Article: Molecular phylogenetics of the burrowing crayfish genus Fallicambarus (Decapoda: Cambaridae)Zoologica Scripta 01/2013; 42(3):306-316.
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ABSTRACT: In this study, we present a molecular phylogeny of the Trissexodontidae and Helicodontidae obtained by means of Maximum Parsimony, Neighbor Joining, Maximum Likelihood and Bayesian analyses of DNA sequences. Nearly 3 KB of sequence data of two mitochondrial genes (COI, 16S rDNA) and the nuclear rRNA gene cluster including ITS-1, the 3¢end of the 5.8S gene, the complete ITS-2 region and 5¢ end of the large subunit 28S were used to reconstruct the phylogeny of these two families. Monophyly of Trissexodontidae and Helicodontidae at the family level is well supported. A new classification of the genera in the Trissexodontidae is proposed. It includes two subfamilies: Gittenbergeriinae (monotypic for Gittenbergeria turriplana) and Trissexodontinae. The latter includes three strongly supported tribes: (i) Trissexodontini, including Mastigophallus, Trissexodon, Oestophorella and Suboestophora; (ii) Oestophorini, with Oestophora; and (iii) Caracollinini, with Caracollina Gasulliella, Gasullia and Hatumia. The polytypic Oestophora and Suboestopho- ra are recovered as two monophyletic genera. The anatomy of the auxiliary copulatory organs of the reproductive system is coherent with the new taxonomic interpretation of the Trissexodontidae. Further work, including some more taxa is needed to delimitate subfamilies within Helicodontidae. Finally, the addition of some sequences of other Helicoidea shows that the genus Ciliella is not closely related to Trissexodontidae, being grouped within the Hygromiidae, instead.Zoologica Scripta 10/2012;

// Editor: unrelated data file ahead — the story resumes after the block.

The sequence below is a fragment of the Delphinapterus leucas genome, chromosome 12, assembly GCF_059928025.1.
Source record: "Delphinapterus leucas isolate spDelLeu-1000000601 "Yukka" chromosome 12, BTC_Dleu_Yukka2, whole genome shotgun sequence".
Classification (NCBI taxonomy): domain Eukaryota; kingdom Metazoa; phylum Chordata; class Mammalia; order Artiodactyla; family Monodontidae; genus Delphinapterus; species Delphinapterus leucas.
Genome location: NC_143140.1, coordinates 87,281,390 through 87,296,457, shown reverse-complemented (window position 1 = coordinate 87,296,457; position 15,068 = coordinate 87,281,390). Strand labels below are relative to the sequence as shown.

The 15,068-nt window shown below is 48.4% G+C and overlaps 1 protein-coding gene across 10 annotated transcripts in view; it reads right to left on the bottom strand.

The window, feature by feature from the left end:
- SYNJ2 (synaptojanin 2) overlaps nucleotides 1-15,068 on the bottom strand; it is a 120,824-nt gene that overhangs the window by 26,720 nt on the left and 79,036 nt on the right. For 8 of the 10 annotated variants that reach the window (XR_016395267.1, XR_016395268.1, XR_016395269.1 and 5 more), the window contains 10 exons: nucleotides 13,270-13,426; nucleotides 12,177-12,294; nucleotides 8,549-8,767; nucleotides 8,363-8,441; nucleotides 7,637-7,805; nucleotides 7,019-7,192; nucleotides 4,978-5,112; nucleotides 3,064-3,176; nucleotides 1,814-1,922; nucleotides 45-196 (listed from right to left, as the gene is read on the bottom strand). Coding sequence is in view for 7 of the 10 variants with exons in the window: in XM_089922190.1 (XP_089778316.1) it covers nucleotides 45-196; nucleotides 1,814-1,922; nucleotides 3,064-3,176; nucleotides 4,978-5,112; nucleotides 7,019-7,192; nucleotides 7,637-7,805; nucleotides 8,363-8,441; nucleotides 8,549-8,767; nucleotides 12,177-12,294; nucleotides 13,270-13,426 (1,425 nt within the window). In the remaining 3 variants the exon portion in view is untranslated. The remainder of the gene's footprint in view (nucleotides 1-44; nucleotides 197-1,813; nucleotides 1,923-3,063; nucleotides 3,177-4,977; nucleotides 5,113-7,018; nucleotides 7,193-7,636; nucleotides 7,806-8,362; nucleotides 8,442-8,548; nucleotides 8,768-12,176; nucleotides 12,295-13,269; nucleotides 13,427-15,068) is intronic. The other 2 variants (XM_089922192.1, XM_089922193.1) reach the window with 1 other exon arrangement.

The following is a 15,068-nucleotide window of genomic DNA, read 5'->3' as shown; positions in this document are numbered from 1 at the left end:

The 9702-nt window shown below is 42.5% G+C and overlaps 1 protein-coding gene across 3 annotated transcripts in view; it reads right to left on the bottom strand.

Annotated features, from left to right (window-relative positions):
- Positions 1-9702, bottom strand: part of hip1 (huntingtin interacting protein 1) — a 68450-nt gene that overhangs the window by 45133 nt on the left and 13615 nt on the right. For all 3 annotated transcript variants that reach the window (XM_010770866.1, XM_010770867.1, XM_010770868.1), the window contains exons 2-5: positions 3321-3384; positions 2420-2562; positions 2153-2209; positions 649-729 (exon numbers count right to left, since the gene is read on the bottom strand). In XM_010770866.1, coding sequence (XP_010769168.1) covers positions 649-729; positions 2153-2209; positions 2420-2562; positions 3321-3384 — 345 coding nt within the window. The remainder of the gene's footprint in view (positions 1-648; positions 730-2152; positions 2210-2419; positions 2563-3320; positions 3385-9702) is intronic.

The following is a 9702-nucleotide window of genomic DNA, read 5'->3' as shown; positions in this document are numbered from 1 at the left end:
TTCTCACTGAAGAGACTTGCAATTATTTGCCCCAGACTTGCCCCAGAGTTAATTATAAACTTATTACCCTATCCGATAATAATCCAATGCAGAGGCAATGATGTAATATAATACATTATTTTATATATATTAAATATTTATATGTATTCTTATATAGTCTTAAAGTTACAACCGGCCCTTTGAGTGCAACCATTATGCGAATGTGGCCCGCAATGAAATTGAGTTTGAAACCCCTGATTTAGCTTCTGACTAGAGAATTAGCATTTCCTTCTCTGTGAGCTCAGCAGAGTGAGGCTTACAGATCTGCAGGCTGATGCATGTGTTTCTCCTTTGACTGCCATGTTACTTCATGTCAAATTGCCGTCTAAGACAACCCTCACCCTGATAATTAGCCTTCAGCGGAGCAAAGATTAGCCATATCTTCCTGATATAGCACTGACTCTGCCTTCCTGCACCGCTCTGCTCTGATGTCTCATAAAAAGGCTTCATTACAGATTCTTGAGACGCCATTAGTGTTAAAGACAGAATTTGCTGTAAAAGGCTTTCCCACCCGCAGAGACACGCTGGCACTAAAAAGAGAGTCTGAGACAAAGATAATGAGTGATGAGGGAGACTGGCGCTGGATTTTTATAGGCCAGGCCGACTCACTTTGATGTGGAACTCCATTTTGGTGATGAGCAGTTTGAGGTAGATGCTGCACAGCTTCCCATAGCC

Article: Out of the Bassian province: historical biogeography of the Australasian platycercine parrots (Aves, Psittaciformes)Zoologica Scripta 09/2012; 42(1):13-27.
Article: Integrative taxonomy and conservation of cryptic beetles in the Mediterranean region (Hydrophilidae)[show abstract] [hide abstract]